Sunday, 15 March 2009

Counsel of despair?

Occasionally The Economist and I think alike. Just a few weeks after I began to mull over in conversations again the idea of legalising most drugs [including at the recent NTI residential – how good is that, a theological and ministry training conference where we can talk about hard drugs, watch The Devil Wears Prada, enthuse over the doctrine of the Trinity, marvel at Calvin’s biog and seriously debilitating ailments, slip around in the snow and shed tears of joy at our salvation!?] there was a big editorial making the case. 

First, the liberal principle. 

Second, the major economic and public order benefits to producer countries. 

Third, the reduced power of organised crime (along with reduction in risk of contamination or poor quality product) in richer, user countries. 

Fourth, the tax receipts coming from the trade rather than the billions spent on enforcement, which has not, despite the financial and human costs, altered the overall amount of Andean cocaine produced nor prevented drug taking in Britain from rising dramatically over the past few decades, nor…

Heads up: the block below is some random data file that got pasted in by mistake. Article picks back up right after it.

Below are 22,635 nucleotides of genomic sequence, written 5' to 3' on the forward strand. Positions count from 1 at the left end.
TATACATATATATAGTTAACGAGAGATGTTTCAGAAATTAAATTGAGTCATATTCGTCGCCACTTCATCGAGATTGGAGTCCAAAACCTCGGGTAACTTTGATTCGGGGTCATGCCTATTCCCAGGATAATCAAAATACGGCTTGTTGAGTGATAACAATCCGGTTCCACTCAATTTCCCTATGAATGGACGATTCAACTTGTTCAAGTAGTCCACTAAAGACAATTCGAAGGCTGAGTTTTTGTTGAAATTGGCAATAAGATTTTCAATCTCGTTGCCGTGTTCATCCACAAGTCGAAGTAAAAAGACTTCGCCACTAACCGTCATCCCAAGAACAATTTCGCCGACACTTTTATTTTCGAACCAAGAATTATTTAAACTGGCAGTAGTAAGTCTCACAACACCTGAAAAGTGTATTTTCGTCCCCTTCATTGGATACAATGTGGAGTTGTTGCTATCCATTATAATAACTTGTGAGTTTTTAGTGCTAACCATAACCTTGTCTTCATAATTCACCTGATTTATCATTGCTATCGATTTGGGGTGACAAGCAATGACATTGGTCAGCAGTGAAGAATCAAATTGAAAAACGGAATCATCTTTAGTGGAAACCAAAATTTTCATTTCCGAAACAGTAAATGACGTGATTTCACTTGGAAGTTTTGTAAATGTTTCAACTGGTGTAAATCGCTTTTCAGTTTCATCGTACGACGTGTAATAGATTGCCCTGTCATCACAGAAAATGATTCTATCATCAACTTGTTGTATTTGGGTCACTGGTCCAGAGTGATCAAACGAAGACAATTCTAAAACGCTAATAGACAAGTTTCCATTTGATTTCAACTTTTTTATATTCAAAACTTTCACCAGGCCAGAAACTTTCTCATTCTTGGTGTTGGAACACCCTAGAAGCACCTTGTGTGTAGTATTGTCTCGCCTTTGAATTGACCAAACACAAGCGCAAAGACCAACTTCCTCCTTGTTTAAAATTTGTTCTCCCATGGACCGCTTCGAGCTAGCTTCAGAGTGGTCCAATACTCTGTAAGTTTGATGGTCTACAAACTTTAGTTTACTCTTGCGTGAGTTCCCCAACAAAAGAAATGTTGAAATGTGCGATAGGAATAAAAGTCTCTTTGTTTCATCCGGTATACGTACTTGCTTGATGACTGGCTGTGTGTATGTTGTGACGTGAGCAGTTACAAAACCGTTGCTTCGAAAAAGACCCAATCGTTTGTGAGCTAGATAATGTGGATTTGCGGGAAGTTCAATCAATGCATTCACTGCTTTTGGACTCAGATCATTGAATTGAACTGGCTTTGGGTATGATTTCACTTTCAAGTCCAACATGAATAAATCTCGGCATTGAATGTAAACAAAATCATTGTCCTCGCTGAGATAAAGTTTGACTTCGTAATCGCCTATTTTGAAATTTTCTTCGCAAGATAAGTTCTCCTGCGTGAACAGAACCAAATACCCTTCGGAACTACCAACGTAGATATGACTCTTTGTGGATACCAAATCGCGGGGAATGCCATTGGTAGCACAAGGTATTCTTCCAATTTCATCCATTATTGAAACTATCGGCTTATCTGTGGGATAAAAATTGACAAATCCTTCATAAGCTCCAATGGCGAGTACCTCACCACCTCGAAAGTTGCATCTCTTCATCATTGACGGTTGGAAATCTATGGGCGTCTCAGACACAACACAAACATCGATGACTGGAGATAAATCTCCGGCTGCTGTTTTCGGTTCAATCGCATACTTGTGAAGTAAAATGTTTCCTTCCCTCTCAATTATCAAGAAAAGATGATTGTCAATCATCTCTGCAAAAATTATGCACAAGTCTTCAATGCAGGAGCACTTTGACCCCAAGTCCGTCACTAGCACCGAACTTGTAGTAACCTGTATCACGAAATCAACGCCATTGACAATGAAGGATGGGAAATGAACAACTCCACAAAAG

Of course there are major questions about public good, morality and the role of the law (and the state) in restricting access to certain things. But although this might sound like a counsel of despair, it may be that whatever the moral evil in this case [which may not be sooooo great, if properly handled, in moderation, etc], the practicalities of enforcement are SO awkward that the law simply should not go there. Consider personal nastiness, a moral evil, responsible for plenty of suffering (small and large, short- and long-term) the world over; yet no government tries to ban it in law! [Of course, some of the ways in which interpersonal nastiness is expressed are banned in law… but not all!]

Of course, a major question regarding legalization is amnesty for past crimes of drug smugglers. But is it possible that breaking the power of the organised gangs by reducing their income and their dark monopoly on a economically and socially important substance would make it easier to catch up with the leaders?